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#GPnews: Hospitals facing record levels of delays in discharging patients

15:00 Rosamond Roughton, NHS England’s Director of Commissioning, has claimed that the rising sums being awarded in medical damages cases are one of the main barriers to improving GP services.

Speaking at the 2016 Health and Care Innovation Expo in Manchester, she said: It is certainly one of the main things that I can see as a barrier. The rise in indemnity costs is not being driven predominantly by the rise in the number of claims. It is not linked to general practice or quality. The rise in the damages being awarded by the courts is an important thing to be clear about.

’It is really for Government in the longer term to ask “what does this mean?” and look at the way the judicial system operates because fundamentally that’s the only way we will begin to manage these costs in a sensible way.

’Scotland does not have the same issues that England has and that is a reflection of the different basis of law that Scotland has.’

12:50 Hospitals are facing record levels of delays in discharging patients, figures from NHS England show.

The BBC reports that there were nearly 185,000 days of delays in July, up a quarter on the same month last year.

Vulnerable patients have been left stuck in wards due to lack of available care in the community, the report found.

Dr Mark Holland, president of the Society for Acute Medicine, said such delays should not be happening in July.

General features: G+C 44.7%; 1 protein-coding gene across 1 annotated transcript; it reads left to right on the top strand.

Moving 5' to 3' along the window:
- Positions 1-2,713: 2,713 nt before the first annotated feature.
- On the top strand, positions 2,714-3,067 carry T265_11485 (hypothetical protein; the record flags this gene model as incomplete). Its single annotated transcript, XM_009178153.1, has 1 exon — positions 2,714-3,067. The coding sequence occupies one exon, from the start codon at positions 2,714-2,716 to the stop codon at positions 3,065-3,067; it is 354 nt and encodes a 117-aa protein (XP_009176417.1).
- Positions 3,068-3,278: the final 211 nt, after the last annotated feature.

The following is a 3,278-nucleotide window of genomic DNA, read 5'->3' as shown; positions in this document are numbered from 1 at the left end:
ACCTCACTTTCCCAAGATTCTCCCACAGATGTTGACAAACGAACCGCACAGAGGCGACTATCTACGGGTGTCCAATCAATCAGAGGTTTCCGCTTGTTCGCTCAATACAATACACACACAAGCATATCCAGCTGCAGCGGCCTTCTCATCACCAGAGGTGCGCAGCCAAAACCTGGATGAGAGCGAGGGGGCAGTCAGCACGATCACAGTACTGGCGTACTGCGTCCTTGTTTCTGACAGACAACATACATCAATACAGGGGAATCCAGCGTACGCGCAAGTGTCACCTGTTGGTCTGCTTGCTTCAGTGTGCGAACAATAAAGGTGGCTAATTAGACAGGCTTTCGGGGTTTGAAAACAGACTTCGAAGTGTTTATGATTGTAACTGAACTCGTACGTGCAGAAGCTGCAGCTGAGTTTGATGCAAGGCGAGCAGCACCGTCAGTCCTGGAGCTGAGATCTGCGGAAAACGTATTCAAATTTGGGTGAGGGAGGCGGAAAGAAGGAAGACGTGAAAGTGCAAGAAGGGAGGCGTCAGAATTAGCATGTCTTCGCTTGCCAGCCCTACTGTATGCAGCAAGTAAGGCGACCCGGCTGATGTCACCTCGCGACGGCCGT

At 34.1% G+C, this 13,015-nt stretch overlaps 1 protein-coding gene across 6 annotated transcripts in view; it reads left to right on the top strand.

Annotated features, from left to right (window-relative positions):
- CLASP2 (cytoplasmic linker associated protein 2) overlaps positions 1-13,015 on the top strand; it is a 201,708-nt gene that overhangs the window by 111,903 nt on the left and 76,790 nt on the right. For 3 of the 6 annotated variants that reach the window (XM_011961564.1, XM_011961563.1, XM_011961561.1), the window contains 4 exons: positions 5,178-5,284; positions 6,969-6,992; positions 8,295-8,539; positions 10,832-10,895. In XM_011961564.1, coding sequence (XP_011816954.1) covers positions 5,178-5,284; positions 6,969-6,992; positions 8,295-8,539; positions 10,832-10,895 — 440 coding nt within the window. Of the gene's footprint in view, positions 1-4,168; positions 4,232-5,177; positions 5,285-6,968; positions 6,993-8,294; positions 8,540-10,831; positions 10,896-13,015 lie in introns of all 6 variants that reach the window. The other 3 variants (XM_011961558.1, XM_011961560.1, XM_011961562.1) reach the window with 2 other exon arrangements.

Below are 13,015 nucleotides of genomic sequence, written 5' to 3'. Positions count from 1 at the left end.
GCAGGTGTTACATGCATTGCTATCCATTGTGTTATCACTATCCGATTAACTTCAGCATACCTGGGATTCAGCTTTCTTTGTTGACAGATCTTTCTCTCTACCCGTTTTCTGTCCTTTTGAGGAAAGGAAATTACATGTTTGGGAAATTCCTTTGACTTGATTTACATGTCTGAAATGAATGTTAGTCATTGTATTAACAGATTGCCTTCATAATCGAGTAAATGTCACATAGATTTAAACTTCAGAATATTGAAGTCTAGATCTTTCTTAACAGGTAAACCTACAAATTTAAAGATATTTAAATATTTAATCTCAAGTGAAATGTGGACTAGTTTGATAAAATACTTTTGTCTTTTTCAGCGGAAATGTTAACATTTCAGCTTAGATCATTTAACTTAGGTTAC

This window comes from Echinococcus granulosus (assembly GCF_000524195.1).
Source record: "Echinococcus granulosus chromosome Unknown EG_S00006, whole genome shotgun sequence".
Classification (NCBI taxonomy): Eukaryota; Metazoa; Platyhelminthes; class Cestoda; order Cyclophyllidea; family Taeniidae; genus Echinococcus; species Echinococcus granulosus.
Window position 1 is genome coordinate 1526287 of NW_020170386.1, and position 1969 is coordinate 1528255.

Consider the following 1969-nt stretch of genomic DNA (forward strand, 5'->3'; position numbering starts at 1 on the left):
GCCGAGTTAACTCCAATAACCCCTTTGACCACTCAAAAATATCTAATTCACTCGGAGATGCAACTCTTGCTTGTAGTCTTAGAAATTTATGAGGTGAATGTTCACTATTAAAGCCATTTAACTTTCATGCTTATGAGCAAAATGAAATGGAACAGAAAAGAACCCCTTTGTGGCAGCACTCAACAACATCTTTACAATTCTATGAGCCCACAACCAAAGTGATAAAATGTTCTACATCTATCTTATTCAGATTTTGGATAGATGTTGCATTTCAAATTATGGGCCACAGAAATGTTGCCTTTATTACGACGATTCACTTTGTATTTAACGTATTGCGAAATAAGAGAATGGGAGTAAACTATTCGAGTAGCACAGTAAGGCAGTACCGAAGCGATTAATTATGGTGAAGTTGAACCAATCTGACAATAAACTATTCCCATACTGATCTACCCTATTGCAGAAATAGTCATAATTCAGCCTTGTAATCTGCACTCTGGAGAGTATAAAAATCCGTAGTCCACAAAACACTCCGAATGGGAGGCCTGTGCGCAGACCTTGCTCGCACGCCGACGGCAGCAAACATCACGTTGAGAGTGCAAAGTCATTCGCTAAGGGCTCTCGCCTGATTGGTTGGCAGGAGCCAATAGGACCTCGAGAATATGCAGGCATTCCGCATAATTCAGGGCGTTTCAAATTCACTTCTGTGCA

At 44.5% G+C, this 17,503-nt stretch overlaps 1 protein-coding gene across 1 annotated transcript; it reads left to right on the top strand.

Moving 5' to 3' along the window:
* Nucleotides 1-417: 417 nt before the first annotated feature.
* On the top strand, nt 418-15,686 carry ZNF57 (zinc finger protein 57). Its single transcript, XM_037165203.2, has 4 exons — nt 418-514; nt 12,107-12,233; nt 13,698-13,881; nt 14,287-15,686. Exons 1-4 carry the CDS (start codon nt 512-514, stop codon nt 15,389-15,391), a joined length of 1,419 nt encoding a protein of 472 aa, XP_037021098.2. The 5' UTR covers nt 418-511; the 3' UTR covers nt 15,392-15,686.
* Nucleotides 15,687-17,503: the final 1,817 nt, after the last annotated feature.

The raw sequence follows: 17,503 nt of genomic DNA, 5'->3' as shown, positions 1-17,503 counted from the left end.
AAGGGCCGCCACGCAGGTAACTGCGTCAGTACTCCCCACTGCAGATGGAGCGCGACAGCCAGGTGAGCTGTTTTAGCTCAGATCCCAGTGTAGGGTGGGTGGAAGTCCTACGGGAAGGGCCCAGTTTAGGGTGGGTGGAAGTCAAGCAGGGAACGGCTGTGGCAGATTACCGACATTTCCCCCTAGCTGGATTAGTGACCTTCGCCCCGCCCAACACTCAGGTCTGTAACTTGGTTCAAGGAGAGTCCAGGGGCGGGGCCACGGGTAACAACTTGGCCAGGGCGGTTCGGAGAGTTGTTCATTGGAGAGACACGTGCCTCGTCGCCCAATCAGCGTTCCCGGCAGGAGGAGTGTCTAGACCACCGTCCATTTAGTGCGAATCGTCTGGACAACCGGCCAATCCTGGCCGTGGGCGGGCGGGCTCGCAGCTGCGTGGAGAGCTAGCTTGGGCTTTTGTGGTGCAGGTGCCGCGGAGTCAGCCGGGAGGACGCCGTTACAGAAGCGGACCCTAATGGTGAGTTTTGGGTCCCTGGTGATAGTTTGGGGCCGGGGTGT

He said: ’We should be winning in July, yet the latest statistics show urgent and emergency care under further strain and a considerable rise in delayed discharges.’

9:30 The RCGP has reacted strongly to yesterday’s news that health secretary Jeremy Hunt plans to expand NHS 111 by offering a triage service online.

He announced this measure alongside other plans to offer an app that will act as a symptom checker and will allow patients to register with a GP.

The college’s president, Dr Maureen Baker, has warned that ’asking patients to use an online tool when they are ill’ should be approached with ‘extreme caution’.

She adds: ’Whilst there are certainly still areas for vast improvement with NHS 111, particularly in some areas of the country, the service has come on a lot since its inception and we would advise against such a dramatic overhaul that distances patients from healthcare professionals even further. It also risks alienating some of our most vulnerable patients, who might not be as used to dealing with technology as others.

’Technology can lead to huge benefits for patient care, but moving a service online doesn’t necessarily mean it needs fewer resources. NHS 111 centres – online or telephone - will still need to be staffed appropriately to meet demand, and have sufficient numbers of healthcare professionals who are trained to deal with serious - and not so serious - medical conditions.

‘If this pilot is to go ahead, it needs to be continuously and rigorously evaluated, with patient safety at the forefront.’

Got a story? Let us know by tweeting the hashtag #GPnews or emailing newsdesk@pulsetoday.co.uk

Readers' comments (1)

  • Not sure that I understand why rising legal costs are a barrier to improving General Practice. After all it is the GPs that pay for their own indemnity.

    I do not recall NHS England putting a hand in their pocket.

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